IL-15, a promising cytokine for treating cancer and viral diseases, is presented in trans by the IL-15 receptor (IL-15R) alpha-chain to the IL-15Rbetagammac complex displayed on the surface of T cells and natural killer (NK) cells. We previously reported that an asparagine to aspartic acid substitution at amino acid 72 (N72D) of IL-15 provides a 4-5-fold increase in biological activity compared to the native molecule. In this report, we describe Chinese hamster ovary (CHO) cell expression of a soluble complex (IL-15 N72D:IL-15RalphaSu/Fc) consisting of the IL-15 N72D superagonist and a dimeric IL-15Ralpha sushi domain-IgG1 Fc fusion protein. A simple but readily scalable affinity and ion exchange chromatography method was developed to highly purify the complex having both IL-15 binding sites fully occupied. The immunostimulatory effects of this complex were confirmed using cell proliferation assays. Treatment of mice with a single intravenous dose of IL-15N72D:IL-15RalphaSu/Fc resulted in a significant increase in CD8+ T cells and NK cells that was not observed following IL-15 treatment. Pharmacokinetic analysis indicated that the complex has a 25-h half-life in mice which is considerably longer than <40-min half-life of IL-15. Thus, the enhanced activity of the IL-15N72D:IL-15RalphaSu/Fc complex is likely the result of the increased binding activity of IL-15N72D to IL-15Rbetagammac, optimized cytokine trans-presentation by the IL-15RalphaSu domain, the dimeric nature of the cytokine domain and its increased in vivo half-life compared to IL-15. These findings indicate that this IL-15 superagonist complex could serve as a superior immunostimulatory therapeutic agent.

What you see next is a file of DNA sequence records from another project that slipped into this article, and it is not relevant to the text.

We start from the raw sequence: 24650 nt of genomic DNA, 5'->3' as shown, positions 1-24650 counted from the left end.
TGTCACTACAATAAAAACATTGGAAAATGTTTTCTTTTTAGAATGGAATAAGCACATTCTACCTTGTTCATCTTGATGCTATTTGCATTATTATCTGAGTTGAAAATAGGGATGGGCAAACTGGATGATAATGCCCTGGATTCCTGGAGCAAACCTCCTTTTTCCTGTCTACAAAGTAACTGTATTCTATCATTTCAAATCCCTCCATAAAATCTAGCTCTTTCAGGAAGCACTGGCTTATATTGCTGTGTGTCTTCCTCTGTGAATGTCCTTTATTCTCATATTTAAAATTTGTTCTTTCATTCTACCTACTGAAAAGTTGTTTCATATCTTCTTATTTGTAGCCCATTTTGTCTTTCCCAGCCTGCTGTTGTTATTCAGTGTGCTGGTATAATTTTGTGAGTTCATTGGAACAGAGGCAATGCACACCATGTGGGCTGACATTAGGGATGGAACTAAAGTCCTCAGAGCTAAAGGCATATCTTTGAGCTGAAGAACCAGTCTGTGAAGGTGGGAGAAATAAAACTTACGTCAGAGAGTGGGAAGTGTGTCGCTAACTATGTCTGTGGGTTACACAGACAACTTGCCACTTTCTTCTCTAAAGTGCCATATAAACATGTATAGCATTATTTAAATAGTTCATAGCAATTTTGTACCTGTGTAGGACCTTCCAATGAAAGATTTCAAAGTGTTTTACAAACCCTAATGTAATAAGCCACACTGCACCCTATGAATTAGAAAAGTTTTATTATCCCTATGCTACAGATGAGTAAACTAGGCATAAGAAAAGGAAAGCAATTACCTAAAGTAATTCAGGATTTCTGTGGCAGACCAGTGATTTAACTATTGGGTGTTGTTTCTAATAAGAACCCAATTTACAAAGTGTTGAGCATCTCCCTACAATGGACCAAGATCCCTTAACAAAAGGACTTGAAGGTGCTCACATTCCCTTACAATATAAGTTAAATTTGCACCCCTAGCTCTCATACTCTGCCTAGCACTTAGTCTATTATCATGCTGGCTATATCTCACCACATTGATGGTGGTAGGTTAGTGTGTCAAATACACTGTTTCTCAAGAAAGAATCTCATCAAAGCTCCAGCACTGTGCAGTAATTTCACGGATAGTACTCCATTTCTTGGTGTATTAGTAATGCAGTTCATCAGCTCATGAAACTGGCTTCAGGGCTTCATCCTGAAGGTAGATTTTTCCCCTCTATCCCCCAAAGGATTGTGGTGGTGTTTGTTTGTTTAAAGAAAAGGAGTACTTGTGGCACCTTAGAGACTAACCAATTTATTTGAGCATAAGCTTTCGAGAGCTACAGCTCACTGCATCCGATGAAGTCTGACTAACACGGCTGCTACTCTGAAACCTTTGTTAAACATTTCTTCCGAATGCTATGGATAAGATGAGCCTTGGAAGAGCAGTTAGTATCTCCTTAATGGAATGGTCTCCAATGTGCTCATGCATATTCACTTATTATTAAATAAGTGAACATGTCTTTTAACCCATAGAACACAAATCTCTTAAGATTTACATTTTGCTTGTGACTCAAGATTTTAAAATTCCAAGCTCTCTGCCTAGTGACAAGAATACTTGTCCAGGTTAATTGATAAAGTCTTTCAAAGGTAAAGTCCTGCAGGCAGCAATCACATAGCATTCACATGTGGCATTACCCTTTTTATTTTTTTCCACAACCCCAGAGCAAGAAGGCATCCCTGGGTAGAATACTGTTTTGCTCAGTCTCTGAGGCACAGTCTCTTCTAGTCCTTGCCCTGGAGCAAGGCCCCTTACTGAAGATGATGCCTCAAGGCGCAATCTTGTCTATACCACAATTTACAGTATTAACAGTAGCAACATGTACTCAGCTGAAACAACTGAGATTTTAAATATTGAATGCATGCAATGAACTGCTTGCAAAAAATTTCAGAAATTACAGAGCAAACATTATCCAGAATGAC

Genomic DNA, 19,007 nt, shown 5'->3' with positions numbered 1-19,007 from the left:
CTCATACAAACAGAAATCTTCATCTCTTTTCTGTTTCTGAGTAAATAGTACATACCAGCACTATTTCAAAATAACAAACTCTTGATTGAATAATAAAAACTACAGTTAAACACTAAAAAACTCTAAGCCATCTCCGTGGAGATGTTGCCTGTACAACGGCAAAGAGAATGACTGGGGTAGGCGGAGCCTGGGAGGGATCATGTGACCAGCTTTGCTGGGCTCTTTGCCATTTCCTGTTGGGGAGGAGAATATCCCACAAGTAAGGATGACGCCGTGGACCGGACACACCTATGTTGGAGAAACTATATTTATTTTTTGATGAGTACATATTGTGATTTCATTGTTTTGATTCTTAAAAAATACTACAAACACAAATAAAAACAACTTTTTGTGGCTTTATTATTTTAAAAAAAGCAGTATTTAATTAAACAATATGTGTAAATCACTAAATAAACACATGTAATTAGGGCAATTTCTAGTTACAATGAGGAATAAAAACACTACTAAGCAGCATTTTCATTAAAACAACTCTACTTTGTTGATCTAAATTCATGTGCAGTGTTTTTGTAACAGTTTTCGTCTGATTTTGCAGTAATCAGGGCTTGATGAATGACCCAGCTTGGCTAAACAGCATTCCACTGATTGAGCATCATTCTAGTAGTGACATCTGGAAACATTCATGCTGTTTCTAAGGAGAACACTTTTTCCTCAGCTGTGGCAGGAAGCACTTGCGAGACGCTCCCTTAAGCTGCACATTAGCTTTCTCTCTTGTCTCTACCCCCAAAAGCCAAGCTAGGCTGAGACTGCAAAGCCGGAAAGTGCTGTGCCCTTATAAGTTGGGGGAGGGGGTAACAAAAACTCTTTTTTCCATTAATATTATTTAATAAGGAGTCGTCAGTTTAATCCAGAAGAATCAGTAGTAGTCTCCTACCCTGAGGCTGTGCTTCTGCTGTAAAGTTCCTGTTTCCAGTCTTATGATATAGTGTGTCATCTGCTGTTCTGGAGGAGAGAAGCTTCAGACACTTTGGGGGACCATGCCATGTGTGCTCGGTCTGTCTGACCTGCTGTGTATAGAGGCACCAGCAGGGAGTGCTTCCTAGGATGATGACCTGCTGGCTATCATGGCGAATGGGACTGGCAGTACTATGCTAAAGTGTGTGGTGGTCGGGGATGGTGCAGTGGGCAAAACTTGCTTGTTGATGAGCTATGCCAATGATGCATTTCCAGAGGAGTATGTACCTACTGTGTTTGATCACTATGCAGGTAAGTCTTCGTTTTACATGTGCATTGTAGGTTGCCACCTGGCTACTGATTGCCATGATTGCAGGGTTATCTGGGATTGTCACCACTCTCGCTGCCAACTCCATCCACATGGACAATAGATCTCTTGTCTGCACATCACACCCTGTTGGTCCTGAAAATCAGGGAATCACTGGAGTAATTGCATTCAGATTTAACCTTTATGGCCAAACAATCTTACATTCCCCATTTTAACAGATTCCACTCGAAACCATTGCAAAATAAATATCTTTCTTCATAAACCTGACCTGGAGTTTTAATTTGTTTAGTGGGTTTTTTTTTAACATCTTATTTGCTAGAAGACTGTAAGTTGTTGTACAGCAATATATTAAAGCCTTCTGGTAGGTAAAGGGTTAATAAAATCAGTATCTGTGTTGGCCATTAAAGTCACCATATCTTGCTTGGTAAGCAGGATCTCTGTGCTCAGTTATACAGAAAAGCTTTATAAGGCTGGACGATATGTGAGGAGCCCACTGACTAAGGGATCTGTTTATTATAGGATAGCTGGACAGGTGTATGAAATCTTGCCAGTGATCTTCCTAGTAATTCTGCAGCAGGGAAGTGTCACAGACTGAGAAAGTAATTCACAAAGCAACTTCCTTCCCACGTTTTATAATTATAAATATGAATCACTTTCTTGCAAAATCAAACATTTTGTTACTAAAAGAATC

Zhu, X., et al. (2009). "Novel human interleukin-15 agonists." J Immunol 183(6): 3598-3607.

IL-15 is an immunostimulatory cytokine trans-presented with the IL-15 receptor alpha-chain to the shared IL-2/IL-15Rbeta and common gamma-chains displayed on the surface of T cells and NK cells. To further define the functionally important regions of this cytokine, activity and binding studies were conducted on human IL-15 muteins generated by site-directed mutagenesis. Amino acid substitutions of the asparagine residue at position 72, which is located at the end of helix C, were found to provide both partial agonist and superagonist activity, with various nonconservative substitutions providing enhanced activity. Particularly, the N72D substitution provided a 4-5-fold increase in biological activity of the IL-15 mutein compared with the native molecule based on proliferation assays with cells bearing human IL-15Rbeta and common gamma-chains. The IL-15N72D mutein exhibited superagonist activity through improved binding ability to the human IL-15Rbeta-chain. However, the enhanced potency of IL-15N72D was not observed with cells expressing the mouse IL-15Ralpha-IL-15Rbeta-gamma(c) complex, suggesting that this effect is specific to the human IL-15 receptor. The enhanced biological activity of IL-15N72D was associated with more intense phosphorylation of Jak1 and Stat5 and better anti-apoptotic activity compared with the wild-type IL-15. IL-15N72D superagonist activity was also preserved when linked to a single-chain TCR domain to generate a tumor-specific fusion protein. Thus, the human IL-15 superagonist muteins and fusions may create opportunities to construct more efficacious immunotherapeutic agents with clinical utility.